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It might be some kind of literary record, at least as far as local authors are concerned.

Sid Gustafson, a Bozeman veterinarian, has had two books published this summer, along with two short stories in new collections of literary work.

The plot synopsis of Gustafson's first novel "Prisoners of Flight," (The Permanent Press) sounds a little corny: two 50-ish former Vietnam POWs crash their small plane high in the Montana Rockies, only to find a well-stocked cabin and a pair of college-age twin sisters.

But the story never takes the obvious plot twist. Rather, the tale remains chaste and goes interior, deep inside the mind of protagonist Sling Roop, an alcoholic veterinarian with only one good ear.

Sling and his buddy, a Cree/Blackfoot named Henson with only one eye, have a long history together and their days at the Air Force Academy, their time in prison camp is only part of it.

It soon becomes clear that they stay so long in the backcountry only because they want to. They have marooned themselves by choice, looking both for a place to hide and a place to seek.

Although the story line has some minor weak spots, the book's imagery and sparse, elegant language pulls you through. Linguistic gems pepper almost every page.

A jet's contrail, Gustafson tells us, is "a scar of flight." And when a cloud slips under the moon, it leaves the world "sipping blackness."

Sling focuses on his senses, relying on his nose, tastebuds and fingertips to diagnose his patients and divine his surroundings. Yet he knows the dangers of living too closely in the sensory world.

"I know how the senses can deceive," Gustafson writes. "They aren't math and physics, sensations can fool a mortal."

His second book is less literary, but likely to be a good seller. Entitled "First Aid for the Active Dog," (Alpine Publications) it relies on the skills he applies in his day job and tells people how to take care of their canines when mishaps happen and there's no vet around.

"I like that book," Gustafson said. "It balances out the edge the fiction has, that some people wrinkle their noses at."

The slim book avoids technical jargon and is packed with practical information on everything from plucking porcupine quills to administering canine CPR to diagnosing altitude sickness.

The two short stories (Gustafson has published a number of others in literary magazines) appear in two Birch Brook Press collections entitled "The Suspense of Loneliness, Stories of the Forlorn," and "Tales for The Trail, Adventures in Air, Land and Sea."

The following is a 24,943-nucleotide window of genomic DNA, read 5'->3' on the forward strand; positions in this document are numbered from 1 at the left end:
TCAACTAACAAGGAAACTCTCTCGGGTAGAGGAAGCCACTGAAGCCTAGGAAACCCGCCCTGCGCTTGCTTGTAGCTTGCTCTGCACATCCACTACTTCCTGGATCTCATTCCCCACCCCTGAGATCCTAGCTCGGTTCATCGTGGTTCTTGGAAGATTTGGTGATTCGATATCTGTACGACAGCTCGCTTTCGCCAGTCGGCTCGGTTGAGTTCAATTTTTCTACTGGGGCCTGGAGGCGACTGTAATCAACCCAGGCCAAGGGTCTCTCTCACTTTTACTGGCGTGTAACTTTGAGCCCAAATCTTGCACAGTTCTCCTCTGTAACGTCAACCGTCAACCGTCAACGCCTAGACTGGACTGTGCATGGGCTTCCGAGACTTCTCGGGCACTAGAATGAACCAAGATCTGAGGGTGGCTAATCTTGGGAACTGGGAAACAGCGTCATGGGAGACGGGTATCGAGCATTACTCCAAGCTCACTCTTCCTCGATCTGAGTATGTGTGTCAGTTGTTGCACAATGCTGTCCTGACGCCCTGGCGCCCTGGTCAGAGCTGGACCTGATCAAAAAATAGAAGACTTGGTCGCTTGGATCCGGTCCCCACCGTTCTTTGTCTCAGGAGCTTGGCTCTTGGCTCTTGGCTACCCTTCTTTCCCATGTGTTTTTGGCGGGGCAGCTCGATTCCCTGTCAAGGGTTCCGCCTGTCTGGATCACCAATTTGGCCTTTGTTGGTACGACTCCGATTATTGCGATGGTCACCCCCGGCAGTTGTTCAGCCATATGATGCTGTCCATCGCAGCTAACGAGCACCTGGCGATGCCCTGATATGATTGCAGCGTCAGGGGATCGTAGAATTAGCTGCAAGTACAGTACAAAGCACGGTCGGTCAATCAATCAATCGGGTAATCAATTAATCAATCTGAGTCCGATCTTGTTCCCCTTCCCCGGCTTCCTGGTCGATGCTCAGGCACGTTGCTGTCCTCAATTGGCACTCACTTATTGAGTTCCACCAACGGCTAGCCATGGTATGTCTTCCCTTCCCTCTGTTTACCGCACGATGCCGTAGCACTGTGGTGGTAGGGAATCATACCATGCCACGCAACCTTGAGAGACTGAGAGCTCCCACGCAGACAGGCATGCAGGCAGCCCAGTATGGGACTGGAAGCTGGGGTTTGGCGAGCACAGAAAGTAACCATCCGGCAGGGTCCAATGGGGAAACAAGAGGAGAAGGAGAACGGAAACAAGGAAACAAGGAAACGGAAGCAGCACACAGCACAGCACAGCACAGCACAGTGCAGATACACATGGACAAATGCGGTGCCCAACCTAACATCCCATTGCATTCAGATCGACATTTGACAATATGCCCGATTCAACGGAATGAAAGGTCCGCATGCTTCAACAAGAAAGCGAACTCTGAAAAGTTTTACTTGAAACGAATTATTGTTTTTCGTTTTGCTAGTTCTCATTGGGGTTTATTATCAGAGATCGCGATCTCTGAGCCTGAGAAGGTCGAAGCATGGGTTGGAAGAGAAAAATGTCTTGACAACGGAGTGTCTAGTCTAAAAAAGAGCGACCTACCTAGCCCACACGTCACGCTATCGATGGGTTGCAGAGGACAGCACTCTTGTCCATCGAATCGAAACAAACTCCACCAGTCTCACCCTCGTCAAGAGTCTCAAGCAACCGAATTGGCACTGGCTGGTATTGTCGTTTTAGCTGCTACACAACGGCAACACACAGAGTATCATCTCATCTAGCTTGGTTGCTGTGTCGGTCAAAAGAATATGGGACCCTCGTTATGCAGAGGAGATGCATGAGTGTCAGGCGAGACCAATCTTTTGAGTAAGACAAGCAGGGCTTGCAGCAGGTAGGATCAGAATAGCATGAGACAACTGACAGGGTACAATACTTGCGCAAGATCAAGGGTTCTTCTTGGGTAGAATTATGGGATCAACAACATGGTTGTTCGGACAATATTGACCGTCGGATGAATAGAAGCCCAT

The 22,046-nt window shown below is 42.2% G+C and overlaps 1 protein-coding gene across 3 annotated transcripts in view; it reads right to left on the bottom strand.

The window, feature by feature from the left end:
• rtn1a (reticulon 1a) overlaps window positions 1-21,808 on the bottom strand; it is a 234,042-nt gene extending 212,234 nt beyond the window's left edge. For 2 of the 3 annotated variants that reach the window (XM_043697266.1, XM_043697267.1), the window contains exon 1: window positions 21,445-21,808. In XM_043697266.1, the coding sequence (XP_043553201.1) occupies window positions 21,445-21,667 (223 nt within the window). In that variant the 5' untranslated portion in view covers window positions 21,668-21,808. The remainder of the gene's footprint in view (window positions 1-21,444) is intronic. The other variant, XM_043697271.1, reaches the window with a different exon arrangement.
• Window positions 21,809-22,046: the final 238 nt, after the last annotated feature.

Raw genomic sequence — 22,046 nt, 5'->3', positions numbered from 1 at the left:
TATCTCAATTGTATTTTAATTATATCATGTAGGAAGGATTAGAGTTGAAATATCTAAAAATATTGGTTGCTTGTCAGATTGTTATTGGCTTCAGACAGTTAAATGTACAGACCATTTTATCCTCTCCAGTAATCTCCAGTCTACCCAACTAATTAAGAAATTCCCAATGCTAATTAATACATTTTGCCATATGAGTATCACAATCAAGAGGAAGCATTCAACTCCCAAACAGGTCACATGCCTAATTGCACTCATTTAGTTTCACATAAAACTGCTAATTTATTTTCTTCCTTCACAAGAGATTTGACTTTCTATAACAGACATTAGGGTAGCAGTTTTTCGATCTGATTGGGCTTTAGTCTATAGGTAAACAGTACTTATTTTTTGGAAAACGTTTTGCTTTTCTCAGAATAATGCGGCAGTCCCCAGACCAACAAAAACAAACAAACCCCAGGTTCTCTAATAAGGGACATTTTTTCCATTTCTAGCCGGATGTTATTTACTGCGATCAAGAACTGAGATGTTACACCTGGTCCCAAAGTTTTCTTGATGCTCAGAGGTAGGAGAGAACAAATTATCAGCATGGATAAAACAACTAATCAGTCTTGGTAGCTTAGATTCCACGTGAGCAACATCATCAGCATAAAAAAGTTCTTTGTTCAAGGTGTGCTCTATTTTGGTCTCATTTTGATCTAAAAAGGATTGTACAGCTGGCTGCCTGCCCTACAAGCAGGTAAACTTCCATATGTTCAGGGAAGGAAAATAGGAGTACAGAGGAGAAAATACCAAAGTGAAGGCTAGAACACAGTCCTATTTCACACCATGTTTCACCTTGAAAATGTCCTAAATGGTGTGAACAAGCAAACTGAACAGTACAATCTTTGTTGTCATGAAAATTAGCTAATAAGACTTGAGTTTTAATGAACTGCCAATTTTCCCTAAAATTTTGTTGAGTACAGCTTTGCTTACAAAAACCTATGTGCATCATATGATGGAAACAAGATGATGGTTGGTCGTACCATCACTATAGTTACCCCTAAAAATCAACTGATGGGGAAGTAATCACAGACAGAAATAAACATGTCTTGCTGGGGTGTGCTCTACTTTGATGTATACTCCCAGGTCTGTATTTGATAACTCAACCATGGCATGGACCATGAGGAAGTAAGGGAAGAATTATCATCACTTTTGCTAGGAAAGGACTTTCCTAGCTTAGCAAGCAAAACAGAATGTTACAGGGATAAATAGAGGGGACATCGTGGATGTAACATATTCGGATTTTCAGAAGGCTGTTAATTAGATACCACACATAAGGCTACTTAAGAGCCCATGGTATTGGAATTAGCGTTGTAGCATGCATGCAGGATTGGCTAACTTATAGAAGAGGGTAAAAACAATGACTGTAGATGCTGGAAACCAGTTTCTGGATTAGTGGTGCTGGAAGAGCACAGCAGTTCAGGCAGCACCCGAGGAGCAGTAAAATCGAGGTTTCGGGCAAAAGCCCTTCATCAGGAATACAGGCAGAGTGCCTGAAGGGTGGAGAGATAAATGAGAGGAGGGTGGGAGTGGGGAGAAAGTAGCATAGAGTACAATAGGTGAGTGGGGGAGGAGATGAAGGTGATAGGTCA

In the latter book, Gustafson's story "Sequel," is the lead story and the one on which the book's cover design is based.

A novel, a nonfiction how-to book and short stories in two collections, all in one summer.

It's not a bad trick for a 48-year-old full-time veterinarian.

Gustafson, a Conrad native, comes from a creative and literary family. His father Rib, also a vet, has written books about his own life in the Hi-Line country and about Lewis and Clark. His sister Kristin, a lawyer, published a book about maritime law. His brother Eric, a teacher and musician, wrote a lengthy history of ancestors who were World War II heroes. And another brother, Wylie, is a country music recording artist and songwriter whose famous yodel is used in Yahoo! commercials.

Gustafson works on animals at his Church Street clinic and lives in an upstairs apartment, where he writes every day, usually around mid-day when the press of sick animals and distressed owners hits a lull.

"All the urgent veterinary stuff gets handled early in the morning," he said.

The novel took five years to write, he said, and the dog first-aid book took a little longer.

There's more on the way.

Another novel, entitled "Horsemen," is now making the rounds of publishers and Gustafson will supplement the dog book with one that addresses first aid for horses.

Few people in this area know of his literary work, although he has fans around the country, in places like Louisiana and New York's Hamptons, where literary magazines have been publishing his work for several years.

"I've got enclaves of fans in places I've never been," he said.

Gustafson will appear July 29 at the Country Bookshelf in Bozeman, at 7 p.m., to read from his new work.

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